Hi everyone my name is Hannah and I'm a third year student studying Biomedical Science. I'll be starting my MSc in Data Science and Applied Analytics next year. Outside of university I've really enjoyed teaching myself to crochet over the…
University can be extremely overwhelming, balancing revision, coursework, lectures, looking after yourself, a social life and maybe even a job! The list can be endless, and this can quickly build up and impact your mental health quite significantly, especially when it comes to exam and coursework deadline season and even more so if you don’t stay organised. This article will share some simple tips with significant effects that can ease your stress and increase productivity.
One of the simplest things to do is to buy a diary, whether that be digital or written, whichever you prefer. Then write everything down you have planned, including any deadlines or social events. It’s important to still plan out things you enjoy as this will increase your productivity, since you’ll visually be able to see the times you’ll be able to relax and therefore make the most of your working hours. Visually seeing your plans may also eliminate stress since you’ll be able to see how long you have to do things and thus plan your time accordingly. For example, if you have an exam in three weeks you can plan out what to revise and when, allowing you to see that you can get it done in the time given.
Another tip to stay organised is to create a to-do list at the start of every day and aim to complete as much as you can on that list, whatever you can’t this can be moved onto the next day. Ticking these off as you go allows you to see and feel good about what you’ve accomplished, even simple things like eating three times a day, doing your washing, or drinking two litres of water can vastly improve your mental health as they add up and allow you to feel accomplished.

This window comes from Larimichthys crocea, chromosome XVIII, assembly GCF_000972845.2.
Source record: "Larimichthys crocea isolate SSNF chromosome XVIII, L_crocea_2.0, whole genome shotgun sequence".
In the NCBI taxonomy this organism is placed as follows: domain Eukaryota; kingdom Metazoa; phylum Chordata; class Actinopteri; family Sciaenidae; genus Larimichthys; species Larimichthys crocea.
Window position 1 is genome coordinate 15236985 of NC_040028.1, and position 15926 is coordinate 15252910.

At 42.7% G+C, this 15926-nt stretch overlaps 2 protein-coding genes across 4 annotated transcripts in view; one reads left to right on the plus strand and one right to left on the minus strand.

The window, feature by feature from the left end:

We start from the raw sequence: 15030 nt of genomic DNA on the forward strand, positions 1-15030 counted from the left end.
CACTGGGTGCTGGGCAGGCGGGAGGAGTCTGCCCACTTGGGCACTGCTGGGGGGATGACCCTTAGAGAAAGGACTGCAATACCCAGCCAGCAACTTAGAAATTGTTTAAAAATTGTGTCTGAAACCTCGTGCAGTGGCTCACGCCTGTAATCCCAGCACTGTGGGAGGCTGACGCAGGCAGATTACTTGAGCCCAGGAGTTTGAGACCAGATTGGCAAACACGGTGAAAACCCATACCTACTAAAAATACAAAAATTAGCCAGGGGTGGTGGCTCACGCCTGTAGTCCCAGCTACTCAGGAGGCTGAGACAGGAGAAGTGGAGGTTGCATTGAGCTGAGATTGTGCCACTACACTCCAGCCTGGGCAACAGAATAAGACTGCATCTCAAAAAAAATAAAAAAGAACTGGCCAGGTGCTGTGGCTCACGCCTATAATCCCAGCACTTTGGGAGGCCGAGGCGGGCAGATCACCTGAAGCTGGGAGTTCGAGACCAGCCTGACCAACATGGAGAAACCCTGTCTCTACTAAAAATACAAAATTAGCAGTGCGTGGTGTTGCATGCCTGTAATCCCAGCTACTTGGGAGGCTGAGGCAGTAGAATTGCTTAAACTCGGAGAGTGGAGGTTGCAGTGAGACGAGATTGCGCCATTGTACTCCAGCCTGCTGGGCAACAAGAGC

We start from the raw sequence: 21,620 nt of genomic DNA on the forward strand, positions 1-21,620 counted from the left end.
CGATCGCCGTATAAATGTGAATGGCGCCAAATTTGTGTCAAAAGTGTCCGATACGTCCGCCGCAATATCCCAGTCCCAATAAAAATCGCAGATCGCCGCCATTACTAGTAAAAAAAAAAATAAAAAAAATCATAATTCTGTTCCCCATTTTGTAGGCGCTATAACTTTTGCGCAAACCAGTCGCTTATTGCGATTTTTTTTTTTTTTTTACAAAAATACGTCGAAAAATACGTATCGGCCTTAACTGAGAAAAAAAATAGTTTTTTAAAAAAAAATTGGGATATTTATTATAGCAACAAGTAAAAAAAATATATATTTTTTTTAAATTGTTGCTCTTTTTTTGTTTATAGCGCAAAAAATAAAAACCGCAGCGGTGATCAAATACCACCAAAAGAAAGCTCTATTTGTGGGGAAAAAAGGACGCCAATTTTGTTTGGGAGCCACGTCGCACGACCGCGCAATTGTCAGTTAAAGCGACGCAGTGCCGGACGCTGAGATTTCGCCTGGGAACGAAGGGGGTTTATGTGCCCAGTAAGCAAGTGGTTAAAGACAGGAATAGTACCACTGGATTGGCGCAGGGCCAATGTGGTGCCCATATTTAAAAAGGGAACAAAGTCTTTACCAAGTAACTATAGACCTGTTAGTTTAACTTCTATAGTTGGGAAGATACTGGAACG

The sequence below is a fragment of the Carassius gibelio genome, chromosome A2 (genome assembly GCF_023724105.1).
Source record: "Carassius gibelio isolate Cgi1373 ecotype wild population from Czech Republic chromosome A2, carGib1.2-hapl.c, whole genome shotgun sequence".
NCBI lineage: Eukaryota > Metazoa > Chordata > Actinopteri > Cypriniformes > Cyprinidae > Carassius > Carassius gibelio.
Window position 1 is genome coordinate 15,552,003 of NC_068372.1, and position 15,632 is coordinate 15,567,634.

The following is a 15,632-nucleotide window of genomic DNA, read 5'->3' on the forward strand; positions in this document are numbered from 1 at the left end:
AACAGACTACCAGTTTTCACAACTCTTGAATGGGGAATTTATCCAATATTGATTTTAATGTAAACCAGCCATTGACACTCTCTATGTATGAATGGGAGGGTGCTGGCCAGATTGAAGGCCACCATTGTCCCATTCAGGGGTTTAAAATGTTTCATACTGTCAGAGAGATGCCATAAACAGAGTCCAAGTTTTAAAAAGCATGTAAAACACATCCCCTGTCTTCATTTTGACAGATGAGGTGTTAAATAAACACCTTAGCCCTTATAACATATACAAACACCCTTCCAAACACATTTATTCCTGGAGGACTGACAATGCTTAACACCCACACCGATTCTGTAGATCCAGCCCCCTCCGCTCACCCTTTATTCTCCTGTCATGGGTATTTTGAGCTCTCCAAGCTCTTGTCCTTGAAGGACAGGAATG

Additionally, planning your meals and writing shopping lists can improve your diet, save you money and reduce feelings of stress or anxiety. By starting the week planning out what food you have, what you can make and what you need to buy means you’re making the most of your food, reducing waste. This can also give a reflection of your diet and allow you to see how you can improve it and shop accordingly, whilst also reducing stress around mealtimes and allowing increased productivity in other areas or more time for yourself.
As always it should be addressed that you shouldn’t punish yourself for not completing everything you wanted, it’s okay to slip up, but as long as you keep trying and continue to try your best you’ll start to see a change in your productivity and mental health and see more time given to activities you can enjoy.